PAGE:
2014 Volume 59 Issue 2 Pages 639-652
This study examined the possibility of changing naive conceptions regarding volleyball overhand pass skills with the aim of improving performance. For this purpose, a Peer Teaching model was introduced, in the unit. Peer Teaching involveswhereby students teaching each other based on the class content set by the teacher.
The participants were 43 seventh grade students who took part in a 10-hour PE volleyball unit. Each participant completed the Naive Conception Questionnaire to rate the degree of importance of various movements (DIM) in the overhand pass and to identify technical problems in skill performance (TPI). The questionnaire was administered pre- and post-unit. Furthermore, the control group for this study was the baseline class (n=38), which included data collected previously. The students allowed for a comparison of the DIM and TPI between the control group and the intervention class.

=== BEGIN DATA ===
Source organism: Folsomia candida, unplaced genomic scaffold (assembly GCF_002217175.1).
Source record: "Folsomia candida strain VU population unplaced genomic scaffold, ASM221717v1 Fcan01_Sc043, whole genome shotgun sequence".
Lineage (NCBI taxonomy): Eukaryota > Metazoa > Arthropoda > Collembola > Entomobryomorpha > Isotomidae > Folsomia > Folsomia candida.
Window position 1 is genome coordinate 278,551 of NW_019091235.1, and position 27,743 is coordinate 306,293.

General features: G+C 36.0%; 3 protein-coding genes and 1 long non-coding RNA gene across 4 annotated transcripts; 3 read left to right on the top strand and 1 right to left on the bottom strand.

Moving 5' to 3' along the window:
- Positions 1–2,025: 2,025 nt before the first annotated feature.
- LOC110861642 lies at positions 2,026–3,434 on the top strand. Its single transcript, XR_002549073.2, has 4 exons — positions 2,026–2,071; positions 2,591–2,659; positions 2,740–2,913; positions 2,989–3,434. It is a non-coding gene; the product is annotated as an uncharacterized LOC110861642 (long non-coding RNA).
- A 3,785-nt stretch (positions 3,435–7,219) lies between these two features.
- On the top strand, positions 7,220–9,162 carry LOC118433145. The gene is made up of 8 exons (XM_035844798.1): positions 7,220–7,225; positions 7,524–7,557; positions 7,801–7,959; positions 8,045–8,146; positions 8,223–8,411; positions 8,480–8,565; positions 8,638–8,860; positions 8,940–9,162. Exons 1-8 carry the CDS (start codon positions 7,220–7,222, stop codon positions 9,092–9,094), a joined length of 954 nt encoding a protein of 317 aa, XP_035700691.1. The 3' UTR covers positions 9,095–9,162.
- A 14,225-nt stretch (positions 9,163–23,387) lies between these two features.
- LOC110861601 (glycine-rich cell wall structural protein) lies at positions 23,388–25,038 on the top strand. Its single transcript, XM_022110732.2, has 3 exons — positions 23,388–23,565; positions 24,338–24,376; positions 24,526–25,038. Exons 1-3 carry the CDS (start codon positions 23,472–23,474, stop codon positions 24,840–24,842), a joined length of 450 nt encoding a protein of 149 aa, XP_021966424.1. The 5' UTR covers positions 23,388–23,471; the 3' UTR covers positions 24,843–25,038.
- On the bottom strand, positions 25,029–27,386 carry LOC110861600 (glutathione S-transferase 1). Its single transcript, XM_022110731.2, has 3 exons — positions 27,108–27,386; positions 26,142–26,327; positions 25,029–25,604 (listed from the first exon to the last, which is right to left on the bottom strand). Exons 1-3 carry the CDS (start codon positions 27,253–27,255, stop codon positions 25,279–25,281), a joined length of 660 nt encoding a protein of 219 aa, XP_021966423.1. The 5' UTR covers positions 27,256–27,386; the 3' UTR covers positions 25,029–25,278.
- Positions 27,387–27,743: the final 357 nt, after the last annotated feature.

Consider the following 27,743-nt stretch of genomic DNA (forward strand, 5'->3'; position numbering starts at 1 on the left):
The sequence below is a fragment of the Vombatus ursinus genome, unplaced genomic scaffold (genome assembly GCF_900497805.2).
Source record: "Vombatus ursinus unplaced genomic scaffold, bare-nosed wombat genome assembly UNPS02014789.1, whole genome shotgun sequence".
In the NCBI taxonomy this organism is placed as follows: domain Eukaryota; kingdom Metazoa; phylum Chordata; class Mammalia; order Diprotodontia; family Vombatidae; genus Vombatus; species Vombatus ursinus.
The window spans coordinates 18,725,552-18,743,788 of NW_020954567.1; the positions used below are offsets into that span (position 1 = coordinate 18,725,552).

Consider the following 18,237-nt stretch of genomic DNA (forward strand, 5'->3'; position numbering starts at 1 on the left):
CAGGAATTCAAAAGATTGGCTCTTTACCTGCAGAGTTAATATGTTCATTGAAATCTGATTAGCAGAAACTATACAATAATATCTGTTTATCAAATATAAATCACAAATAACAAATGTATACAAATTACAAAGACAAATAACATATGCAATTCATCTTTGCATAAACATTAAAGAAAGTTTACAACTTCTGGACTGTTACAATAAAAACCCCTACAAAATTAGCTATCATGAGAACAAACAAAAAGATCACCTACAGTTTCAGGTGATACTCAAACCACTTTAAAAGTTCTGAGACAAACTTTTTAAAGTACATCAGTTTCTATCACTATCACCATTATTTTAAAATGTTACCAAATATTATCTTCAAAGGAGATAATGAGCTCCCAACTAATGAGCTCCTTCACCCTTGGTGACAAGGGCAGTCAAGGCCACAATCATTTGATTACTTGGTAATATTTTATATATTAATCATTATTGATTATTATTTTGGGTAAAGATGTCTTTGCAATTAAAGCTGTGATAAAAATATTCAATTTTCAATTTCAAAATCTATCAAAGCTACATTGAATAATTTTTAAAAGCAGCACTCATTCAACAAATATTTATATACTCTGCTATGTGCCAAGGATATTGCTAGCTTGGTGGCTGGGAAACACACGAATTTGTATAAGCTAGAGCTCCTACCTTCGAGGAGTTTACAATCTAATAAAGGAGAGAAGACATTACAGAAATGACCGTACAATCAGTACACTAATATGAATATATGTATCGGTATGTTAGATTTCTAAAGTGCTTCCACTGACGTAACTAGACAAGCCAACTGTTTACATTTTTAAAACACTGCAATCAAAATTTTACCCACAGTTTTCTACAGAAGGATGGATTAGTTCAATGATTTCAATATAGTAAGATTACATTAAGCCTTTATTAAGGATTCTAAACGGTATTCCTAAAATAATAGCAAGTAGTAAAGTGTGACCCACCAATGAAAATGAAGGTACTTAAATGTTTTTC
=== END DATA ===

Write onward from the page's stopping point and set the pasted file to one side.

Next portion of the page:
The results showed that;
1) DIM scores increased significantly in the post-unit with the intervention classes. DIM No. 4 [Bringing the ball down to the forehead] scores increased significantly in the post-unit as students were not able to execute this skill prior. TPI scores also increased significantly in the post-unit on the intervention classes.
2) The DIM scores increased in the baseline and intervention classes. Additionally, it was noted that the TPI scores increased significantly with the intervention class when compared with the baseline class.
These results suggest that Peer Teaching is an effective strategy for improving cognition of volleyball overhand pass skills.